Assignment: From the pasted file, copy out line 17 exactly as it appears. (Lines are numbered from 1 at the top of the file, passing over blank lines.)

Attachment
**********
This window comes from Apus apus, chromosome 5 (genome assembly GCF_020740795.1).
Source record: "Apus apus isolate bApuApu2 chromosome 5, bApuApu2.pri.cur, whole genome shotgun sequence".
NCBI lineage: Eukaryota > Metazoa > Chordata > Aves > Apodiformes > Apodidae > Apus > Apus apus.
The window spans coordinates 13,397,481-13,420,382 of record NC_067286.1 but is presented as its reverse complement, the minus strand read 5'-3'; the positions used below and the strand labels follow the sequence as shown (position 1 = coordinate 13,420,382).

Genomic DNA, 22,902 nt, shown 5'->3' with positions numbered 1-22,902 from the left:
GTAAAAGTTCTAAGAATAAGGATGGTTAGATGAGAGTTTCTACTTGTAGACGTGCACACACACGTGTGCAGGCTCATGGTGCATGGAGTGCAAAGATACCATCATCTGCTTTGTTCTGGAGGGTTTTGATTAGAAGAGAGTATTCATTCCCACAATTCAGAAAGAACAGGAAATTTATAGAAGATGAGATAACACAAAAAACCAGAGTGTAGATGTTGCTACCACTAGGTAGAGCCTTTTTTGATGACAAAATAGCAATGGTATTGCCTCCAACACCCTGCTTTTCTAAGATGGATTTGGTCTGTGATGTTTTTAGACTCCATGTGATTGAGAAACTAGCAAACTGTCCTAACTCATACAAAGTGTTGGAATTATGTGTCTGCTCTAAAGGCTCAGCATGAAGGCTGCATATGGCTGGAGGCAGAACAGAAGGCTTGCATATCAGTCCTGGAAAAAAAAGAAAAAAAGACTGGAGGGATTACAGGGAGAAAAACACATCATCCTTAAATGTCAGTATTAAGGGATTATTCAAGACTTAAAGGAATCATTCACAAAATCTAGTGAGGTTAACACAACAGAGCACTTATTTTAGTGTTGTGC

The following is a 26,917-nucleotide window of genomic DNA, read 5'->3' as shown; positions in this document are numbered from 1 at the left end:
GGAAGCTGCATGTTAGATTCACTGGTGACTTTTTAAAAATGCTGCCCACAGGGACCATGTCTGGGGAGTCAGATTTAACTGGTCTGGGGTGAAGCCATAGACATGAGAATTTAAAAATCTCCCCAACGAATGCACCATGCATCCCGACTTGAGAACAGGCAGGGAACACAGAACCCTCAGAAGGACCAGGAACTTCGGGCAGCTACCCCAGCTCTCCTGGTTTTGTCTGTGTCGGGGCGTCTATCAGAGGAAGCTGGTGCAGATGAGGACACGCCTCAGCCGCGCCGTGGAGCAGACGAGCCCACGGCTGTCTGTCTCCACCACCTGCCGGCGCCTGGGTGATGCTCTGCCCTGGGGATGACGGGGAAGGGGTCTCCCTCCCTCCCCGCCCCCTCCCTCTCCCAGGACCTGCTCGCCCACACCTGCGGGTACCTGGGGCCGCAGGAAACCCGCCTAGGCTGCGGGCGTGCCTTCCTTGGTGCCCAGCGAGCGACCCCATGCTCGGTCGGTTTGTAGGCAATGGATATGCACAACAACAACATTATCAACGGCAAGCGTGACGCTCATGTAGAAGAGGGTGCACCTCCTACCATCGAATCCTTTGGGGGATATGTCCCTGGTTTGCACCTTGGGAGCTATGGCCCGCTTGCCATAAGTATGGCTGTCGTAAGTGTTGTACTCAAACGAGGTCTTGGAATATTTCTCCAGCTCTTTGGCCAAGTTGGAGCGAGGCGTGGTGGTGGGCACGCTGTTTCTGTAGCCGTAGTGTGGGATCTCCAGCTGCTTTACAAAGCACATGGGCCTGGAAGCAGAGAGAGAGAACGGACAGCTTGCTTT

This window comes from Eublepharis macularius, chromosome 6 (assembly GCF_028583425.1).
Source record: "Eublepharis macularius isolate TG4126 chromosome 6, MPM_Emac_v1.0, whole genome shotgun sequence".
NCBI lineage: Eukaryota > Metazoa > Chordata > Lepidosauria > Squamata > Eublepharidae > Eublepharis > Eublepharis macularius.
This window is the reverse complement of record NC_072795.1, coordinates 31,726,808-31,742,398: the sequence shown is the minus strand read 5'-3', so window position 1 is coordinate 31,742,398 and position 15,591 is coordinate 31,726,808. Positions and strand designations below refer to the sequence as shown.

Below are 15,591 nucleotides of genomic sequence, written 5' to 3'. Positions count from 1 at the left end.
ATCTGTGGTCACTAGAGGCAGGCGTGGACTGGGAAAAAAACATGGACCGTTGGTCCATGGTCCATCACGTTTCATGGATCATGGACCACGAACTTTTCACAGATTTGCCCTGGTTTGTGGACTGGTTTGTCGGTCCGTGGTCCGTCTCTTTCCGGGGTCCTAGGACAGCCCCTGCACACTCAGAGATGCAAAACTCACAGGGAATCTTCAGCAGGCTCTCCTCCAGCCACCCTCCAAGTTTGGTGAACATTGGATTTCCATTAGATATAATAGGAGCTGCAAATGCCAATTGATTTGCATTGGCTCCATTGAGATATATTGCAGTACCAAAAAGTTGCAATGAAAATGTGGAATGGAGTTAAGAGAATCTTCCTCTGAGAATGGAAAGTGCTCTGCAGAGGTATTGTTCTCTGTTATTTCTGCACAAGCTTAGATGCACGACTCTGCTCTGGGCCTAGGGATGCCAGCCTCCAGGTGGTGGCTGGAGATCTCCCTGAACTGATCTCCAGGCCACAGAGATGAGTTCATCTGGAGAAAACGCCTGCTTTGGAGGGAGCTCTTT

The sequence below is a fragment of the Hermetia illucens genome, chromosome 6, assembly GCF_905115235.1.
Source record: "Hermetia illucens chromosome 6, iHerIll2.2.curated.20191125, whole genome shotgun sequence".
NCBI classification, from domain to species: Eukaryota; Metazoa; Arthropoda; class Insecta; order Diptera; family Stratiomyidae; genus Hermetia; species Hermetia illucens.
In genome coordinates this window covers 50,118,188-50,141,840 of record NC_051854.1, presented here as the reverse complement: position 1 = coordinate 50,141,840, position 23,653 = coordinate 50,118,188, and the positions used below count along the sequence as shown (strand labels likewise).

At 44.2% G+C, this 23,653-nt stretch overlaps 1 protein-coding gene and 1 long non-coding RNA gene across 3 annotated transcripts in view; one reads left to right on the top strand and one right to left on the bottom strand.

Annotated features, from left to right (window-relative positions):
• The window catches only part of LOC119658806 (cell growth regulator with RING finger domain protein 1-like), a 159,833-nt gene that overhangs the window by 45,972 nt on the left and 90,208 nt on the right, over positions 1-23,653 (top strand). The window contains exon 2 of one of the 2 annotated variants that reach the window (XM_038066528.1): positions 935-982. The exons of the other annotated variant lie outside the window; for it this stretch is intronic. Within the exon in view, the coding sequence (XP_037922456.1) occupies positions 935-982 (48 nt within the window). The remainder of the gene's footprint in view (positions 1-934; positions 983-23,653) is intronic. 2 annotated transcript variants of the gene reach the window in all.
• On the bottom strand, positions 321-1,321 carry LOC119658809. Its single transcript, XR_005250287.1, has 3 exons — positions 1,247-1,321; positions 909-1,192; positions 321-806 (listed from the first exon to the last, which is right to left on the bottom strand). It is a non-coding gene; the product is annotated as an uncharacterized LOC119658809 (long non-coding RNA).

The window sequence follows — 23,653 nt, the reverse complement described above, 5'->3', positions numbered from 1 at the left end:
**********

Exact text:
NCBI classification, from domain to species: Eukaryota; Metazoa; Arthropoda; class Insecta; order Diptera; family Stratiomyidae; genus Hermetia; species Hermetia illucens.